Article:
She broadly defines executive function (EF) as "the brain's ability to coordinate the cognitive and psychological processes needed to initiate, sustain, monitor, and adapt the behaviors and attitudes required to achieve a goal" (p.2). This idea that executive function is the underlying skill that enables one to accomplish something is a common thread. She includes Howard Gardner's concept- the integration of
- the hill- establishment of a clear goal
- the skill- the requisite abilities and techniques for attaining that goal
- the will- volition to begin and persevere until the goal is reached (p.71)
Landmark clearly promotes student centered instruction. Throughout the book references to students self-awareness of what is going on, active multisensory learning and inquiry learning abound. This may be more challenging for some teachers to implement than others. Issues around curriculum pacing, content covered and large class sizes are ignored throughout.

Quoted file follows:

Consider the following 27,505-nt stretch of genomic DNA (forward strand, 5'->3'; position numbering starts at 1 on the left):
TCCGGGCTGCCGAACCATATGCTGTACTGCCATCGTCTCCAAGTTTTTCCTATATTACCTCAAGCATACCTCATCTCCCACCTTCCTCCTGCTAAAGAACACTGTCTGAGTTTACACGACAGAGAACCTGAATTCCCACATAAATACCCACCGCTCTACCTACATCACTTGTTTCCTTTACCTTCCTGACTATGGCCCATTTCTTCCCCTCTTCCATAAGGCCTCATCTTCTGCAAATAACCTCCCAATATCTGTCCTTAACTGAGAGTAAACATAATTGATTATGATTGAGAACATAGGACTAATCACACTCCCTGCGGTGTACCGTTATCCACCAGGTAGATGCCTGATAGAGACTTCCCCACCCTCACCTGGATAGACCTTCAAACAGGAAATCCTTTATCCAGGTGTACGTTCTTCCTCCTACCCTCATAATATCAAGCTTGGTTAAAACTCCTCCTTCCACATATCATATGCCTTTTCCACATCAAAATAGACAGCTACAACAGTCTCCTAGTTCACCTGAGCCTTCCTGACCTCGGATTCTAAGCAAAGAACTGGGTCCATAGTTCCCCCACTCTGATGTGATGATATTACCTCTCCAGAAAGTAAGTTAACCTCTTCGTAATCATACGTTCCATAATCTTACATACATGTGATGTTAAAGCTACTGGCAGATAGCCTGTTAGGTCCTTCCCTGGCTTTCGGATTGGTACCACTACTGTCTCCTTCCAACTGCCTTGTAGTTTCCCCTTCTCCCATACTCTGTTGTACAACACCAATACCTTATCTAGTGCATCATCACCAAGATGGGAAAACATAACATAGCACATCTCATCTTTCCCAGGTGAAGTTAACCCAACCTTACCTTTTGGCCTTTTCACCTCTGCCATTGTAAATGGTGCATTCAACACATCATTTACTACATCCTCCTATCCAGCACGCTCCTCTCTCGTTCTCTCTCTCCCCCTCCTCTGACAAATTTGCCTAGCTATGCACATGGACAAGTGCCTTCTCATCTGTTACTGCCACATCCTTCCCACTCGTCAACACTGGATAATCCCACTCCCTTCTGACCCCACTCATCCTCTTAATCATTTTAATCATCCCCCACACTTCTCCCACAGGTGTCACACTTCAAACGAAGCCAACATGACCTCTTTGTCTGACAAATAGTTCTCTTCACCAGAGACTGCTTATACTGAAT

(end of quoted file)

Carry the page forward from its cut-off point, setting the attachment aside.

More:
One important detail that she points out is that initiation issues are often the result of emotional motivation concerns whereas persistence of effort more often result from poor goal-orientation. Seeing what behaviors the student exemplifies indicates where the intervention needs to occur.
The book offers some useful worksheets to help students and teachers assess general EF skills and motivation. These are available online in modifiable formats for both younger and older students. The book also offers many strategies to help students be successful. One I particularly liked was her class wrap-up strategy (closure activity). It includes a checklist for what study skills were focused on, and short answer responses to identifying the most important concept and what is desired for review. Using this kind of approach improves metacognition of these underlying skills that we often expect students to have that are trouble spots for people with EF weaknesses. I have previously commented on her inclusion of card sort type activities.
The book includes a series of case studies but leaves the thinking entirely up to the reader. While intro questions are provided, a thoughtful debrief is missing. These vignettes might be useful if the text were used in a professional learning opportunity. Overall a short easy to read book full of good suggestions for both individual interventions and whole class instruction aimed at improving EF skills and academic proficiency.